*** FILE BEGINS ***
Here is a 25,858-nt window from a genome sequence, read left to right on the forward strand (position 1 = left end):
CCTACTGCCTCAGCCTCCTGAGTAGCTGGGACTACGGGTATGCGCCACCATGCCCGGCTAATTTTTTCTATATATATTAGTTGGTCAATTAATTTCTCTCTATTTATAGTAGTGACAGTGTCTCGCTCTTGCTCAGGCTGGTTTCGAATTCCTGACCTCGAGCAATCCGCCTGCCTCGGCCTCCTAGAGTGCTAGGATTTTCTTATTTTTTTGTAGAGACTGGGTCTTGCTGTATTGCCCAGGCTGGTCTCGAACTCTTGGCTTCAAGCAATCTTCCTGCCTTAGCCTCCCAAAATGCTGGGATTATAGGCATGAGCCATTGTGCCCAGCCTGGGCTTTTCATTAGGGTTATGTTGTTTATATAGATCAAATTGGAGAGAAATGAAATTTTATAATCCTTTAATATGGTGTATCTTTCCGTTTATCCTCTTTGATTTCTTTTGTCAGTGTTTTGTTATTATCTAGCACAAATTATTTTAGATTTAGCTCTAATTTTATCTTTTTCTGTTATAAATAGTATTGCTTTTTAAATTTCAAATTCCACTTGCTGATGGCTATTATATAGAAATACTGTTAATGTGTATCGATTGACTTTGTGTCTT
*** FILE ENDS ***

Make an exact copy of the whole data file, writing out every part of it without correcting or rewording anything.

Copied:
Here is a 25,858-nt window from a genome sequence, read left to right on the forward strand (position 1 = left end):
CCTACTGCCTCAGCCTCCTGAGTAGCTGGGACTACGGGTATGCGCCACCATGCCCGGCTAATTTTTTCTATATATATTAGTTGGTCAATTAATTTCTCTCTATTTATAGTAGTGACAGTGTCTCGCTCTTGCTCAGGCTGGTTTCGAATTCCTGACCTCGAGCAATCCGCCTGCCTCGGCCTCCTAGAGTGCTAGGATTTTCTTATTTTTTTGTAGAGACTGGGTCTTGCTGTATTGCCCAGGCTGGTCTCGAACTCTTGGCTTCAAGCAATCTTCCTGCCTTAGCCTCCCAAAATGCTGGGATTATAGGCATGAGCCATTGTGCCCAGCCTGGGCTTTTCATTAGGGTTATGTTGTTTATATAGATCAAATTGGAGAGAAATGAAATTTTATAATCCTTTAATATGGTGTATCTTTCCGTTTATCCTCTTTGATTTCTTTTGTCAGTGTTTTGTTATTATCTAGCACAAATTATTTTAGATTTAGCTCTAATTTTATCTTTTTCTGTTATAAATAGTATTGCTTTTTAAATTTCAAATTCCACTTGCTGATGGCTATTATATAGAAATACTGTTAATGTGTATCGATTGACTTTGTGTCTT